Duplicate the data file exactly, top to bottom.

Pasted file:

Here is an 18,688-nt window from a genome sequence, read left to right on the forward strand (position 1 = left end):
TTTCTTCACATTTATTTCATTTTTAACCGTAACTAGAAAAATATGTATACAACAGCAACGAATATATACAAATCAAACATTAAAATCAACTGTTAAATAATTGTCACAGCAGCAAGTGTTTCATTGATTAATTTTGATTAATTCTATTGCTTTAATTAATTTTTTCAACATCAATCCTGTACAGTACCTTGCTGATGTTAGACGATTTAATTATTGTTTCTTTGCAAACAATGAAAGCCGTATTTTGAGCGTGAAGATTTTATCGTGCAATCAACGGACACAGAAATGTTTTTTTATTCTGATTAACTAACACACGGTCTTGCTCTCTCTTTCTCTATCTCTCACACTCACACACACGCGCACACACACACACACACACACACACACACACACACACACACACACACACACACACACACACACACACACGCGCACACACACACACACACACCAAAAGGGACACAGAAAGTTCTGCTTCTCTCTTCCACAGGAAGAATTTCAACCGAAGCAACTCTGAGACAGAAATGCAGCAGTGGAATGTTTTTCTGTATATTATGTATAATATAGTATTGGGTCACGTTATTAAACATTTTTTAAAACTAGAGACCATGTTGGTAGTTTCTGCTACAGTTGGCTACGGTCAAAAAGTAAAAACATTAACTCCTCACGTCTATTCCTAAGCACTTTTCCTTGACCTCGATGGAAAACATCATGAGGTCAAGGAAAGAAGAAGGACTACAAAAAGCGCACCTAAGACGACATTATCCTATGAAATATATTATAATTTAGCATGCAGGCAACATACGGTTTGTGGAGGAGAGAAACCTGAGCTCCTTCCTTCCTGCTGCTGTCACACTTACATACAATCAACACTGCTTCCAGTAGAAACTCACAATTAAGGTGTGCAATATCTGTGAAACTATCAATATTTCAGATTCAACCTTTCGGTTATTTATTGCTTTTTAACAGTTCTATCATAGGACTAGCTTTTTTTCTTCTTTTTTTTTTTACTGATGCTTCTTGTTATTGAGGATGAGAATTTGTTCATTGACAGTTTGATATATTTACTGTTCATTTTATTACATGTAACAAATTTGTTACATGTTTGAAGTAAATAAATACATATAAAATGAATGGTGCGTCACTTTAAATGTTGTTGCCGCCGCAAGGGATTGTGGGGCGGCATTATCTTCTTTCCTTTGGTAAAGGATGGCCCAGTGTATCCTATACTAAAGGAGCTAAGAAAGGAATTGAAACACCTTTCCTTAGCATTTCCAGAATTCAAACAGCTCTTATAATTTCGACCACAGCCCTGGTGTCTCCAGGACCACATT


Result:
Here is an 18,688-nt window from a genome sequence, read left to right on the forward strand (position 1 = left end):
TTTCTTCACATTTATTTCATTTTTAACCGTAACTAGAAAAATATGTATACAACAGCAACGAATATATACAAATCAAACATTAAAATCAACTGTTAAATAATTGTCACAGCAGCAAGTGTTTCATTGATTAATTTTGATTAATTCTATTGCTTTAATTAATTTTTTCAACATCAATCCTGTACAGTACCTTGCTGATGTTAGACGATTTAATTATTGTTTCTTTGCAAACAATGAAAGCCGTATTTTGAGCGTGAAGATTTTATCGTGCAATCAACGGACACAGAAATGTTTTTTTATTCTGATTAACTAACACACGGTCTTGCTCTCTCTTTCTCTATCTCTCACACTCACACACACGCGCACACACACACACACACACACACACACACACACACACACACACACACACACACACACACACACACACACGCGCACACACACACACACACACCAAAAGGGACACAGAAAGTTCTGCTTCTCTCTTCCACAGGAAGAATTTCAACCGAAGCAACTCTGAGACAGAAATGCAGCAGTGGAATGTTTTTCTGTATATTATGTATAATATAGTATTGGGTCACGTTATTAAACATTTTTTAAAACTAGAGACCATGTTGGTAGTTTCTGCTACAGTTGGCTACGGTCAAAAAGTAAAAACATTAACTCCTCACGTCTATTCCTAAGCACTTTTCCTTGACCTCGATGGAAAACATCATGAGGTCAAGGAAAGAAGAAGGACTACAAAAAGCGCACCTAAGACGACATTATCCTATGAAATATATTATAATTTAGCATGCAGGCAACATACGGTTTGTGGAGGAGAGAAACCTGAGCTCCTTCCTTCCTGCTGCTGTCACACTTACATACAATCAACACTGCTTCCAGTAGAAACTCACAATTAAGGTGTGCAATATCTGTGAAACTATCAATATTTCAGATTCAACCTTTCGGTTATTTATTGCTTTTTAACAGTTCTATCATAGGACTAGCTTTTTTTCTTCTTTTTTTTTTTACTGATGCTTCTTGTTATTGAGGATGAGAATTTGTTCATTGACAGTTTGATATATTTACTGTTCATTTTATTACATGTAACAAATTTGTTACATGTTTGAAGTAAATAAATACATATAAAATGAATGGTGCGTCACTTTAAATGTTGTTGCCGCCGCAAGGGATTGTGGGGCGGCATTATCTTCTTTCCTTTGGTAAAGGATGGCCCAGTGTATCCTATACTAAAGGAGCTAAGAAAGGAATTGAAACACCTTTCCTTAGCATTTCCAGAATTCAAACAGCTCTTATAATTTCGACCACAGCCCTGGTGTCTCCAGGACCACATT